It is therefore a feature of the present invention to provide a display of triggering information in an oscilloscope.

It is another feature of the present invention to display triggering information directly on the viewing screen of an oscilloscope along with corresponding waveforms.

Other features and attainments of the present invention will become obvious to those having ordinary skill in the art upon reading the following description when taken in conjunction with the accompanying drawings.


FIG. 1 is a block diagram of an oscilloscope for indicating triggering information in accordance with the present invention;

FIG. 2 shows an example of a viewing screen in which triggering information is displayed along with corresponding waveforms; and

FIGS. 3A through 3D show various ways in which triggering information may be indicated.


Referring the oscilloscope block diagram of Fig. 1, electrical signals to be displayed are applied to a conventional vertical processing channel comprising an input connector 10, a vertical input circuit 12, a delay circuit 14, a vertical amplifier 16, and the vertical deflection system of a display device 18. Vertical input circuit 12 comprises an input coupling circuit, an attenuator, and suitable amplification stages to condition and amplify the input signal, as well as split the signal into a push-pull or balanced differential signal for ultimately driving the vertical deflection system of the oscilloscope. Display device 18 may suitably be a cathode-ray tube (CRT).

The oscilloscope shown in the block diagram of FIG. 1 has a dual time base system with separate A and B sweep generators, and suitably may be operated in conventional normal-delayed sweep modes.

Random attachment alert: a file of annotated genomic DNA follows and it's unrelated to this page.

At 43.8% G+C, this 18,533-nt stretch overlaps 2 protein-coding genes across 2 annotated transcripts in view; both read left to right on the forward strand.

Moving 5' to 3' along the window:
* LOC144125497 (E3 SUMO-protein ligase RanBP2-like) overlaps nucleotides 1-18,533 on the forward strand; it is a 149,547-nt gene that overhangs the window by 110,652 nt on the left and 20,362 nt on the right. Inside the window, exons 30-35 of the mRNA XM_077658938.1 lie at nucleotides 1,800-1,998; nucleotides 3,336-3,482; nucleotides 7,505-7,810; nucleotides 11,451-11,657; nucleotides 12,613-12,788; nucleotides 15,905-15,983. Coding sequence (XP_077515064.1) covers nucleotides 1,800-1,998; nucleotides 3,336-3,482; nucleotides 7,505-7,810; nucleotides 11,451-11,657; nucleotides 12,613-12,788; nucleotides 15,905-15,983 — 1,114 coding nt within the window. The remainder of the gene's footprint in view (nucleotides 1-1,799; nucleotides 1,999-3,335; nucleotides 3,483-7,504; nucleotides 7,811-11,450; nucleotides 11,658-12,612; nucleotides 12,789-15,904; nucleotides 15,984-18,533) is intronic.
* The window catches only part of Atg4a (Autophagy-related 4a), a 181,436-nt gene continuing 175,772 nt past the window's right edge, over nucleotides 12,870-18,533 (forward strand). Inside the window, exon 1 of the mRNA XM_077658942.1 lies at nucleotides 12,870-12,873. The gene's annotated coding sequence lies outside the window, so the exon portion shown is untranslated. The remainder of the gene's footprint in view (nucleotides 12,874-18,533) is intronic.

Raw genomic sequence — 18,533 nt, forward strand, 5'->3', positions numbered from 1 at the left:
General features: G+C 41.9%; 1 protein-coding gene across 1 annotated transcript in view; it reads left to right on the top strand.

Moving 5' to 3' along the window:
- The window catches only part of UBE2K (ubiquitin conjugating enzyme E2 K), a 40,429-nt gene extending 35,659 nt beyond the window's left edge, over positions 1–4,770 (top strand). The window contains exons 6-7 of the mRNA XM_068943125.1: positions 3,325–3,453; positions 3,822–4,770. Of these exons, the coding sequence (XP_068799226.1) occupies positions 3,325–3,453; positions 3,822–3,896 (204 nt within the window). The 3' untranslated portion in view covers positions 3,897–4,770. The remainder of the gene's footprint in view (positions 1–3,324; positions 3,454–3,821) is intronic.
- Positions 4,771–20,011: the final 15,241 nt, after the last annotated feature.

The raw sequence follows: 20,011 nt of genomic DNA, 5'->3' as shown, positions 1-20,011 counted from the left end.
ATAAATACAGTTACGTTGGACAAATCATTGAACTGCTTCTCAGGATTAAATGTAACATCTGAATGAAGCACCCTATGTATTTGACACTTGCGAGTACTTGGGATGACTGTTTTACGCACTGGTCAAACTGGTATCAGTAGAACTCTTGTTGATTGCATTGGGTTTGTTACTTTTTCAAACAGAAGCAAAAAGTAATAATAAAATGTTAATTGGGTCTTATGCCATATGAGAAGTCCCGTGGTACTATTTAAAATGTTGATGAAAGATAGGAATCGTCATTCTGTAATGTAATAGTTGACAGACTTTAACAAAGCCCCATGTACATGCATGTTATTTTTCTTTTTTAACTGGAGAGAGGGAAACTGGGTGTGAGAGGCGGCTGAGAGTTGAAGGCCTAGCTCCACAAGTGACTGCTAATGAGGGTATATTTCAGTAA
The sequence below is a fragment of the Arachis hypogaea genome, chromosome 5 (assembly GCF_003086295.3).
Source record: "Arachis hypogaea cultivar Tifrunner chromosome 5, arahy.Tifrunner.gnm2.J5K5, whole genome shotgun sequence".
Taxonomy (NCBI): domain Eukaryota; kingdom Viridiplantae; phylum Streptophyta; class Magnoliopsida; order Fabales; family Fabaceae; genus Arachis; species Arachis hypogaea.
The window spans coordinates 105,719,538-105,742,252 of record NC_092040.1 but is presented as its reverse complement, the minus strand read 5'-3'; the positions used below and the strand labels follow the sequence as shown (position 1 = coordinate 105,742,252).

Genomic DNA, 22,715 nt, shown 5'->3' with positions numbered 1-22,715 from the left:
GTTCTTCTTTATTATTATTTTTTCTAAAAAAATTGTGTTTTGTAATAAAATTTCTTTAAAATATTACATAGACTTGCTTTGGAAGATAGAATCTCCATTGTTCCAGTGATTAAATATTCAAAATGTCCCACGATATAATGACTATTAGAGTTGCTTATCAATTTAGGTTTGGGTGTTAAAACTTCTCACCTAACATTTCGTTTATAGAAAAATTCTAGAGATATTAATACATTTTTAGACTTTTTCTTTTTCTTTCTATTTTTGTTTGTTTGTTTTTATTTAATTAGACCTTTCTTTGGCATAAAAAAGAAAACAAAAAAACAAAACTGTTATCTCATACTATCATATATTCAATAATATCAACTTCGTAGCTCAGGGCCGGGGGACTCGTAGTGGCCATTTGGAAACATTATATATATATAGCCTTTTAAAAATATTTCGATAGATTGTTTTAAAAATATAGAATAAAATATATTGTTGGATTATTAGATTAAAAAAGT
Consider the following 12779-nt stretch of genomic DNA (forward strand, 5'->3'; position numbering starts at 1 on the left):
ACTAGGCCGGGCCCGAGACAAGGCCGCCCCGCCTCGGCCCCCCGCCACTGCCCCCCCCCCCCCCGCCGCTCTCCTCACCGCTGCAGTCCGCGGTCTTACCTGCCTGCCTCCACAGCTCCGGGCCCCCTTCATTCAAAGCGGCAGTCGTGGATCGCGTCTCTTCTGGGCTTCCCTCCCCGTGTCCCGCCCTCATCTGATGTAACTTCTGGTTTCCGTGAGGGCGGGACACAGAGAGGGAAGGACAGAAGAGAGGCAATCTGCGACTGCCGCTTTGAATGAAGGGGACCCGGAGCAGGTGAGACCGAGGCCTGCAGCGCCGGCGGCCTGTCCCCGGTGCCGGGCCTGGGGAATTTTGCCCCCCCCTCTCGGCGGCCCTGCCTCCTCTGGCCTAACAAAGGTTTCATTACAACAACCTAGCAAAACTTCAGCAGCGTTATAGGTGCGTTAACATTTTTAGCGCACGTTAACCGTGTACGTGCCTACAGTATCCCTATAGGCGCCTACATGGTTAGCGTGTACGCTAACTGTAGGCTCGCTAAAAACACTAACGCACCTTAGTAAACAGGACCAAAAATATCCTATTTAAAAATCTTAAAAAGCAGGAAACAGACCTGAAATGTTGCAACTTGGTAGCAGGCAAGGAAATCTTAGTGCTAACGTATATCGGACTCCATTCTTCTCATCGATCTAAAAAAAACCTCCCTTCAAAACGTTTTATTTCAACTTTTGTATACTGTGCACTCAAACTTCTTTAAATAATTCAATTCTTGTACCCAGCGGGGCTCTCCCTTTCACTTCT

A sample of the input signal is extracted from the vertical input circuit 12 and applied to one input of an A trigger comparator 20 for comparison with a controllable reference voltage level applied to its other input from an A trigger level circuit 22. When the voltage of the input signal sample passes through the reference level, comparator 20 produces a trigger pulse which is applied to an A sweep generator circuit 24. Whether the trigger pulse is generated on a positive-going portion of the input signal, or negative-going portion, is a function of slope selection, which may be implemented in a variety of ways. For example, if the trigger pulse is defined as a positive-going transition at the output of comparator 20, then slope selection simply may be switching the input leads to the comparator. Or, an inverter could be switched into and out of the comparator output circuit by the slope selection control. Another way to implement slope selection is to condition the A sweep generator selectively to respond to either positive-going or negative-going transitions at the output of trigger comparator 20. When the A sweep generator is triggered, a linear ramp voltage of a preselected slope (sweep rate) is produced and applied via a selector switch 26 and horizontal amplifier 28 to the horizontal deflection system of the display device 18.

Similarly, for B sweep operation, a B trigger input signal is applied via an input connector 30 to one input of a B trigger comparator 32, which compares the B trigger input signal with a controllable reference level voltage from a B trigger level circuit 34 applied to its other input, and generates a trigger pulse in accordance with a selected slope as described hereinabove for the A sweep. The B trigger pulse, then, is applied to a B sweep generator 36 to initiate a linear ramp voltage of selected slope. Also applied to the B sweep generator 36 is a delay trigger pulse from delay trigger comparator 38 in response to a comparison of the A sweep ramp signal with a controllable reference level from a delay time control circuit 40, which allows any point along the A sweep to be selected as the delay triggering point.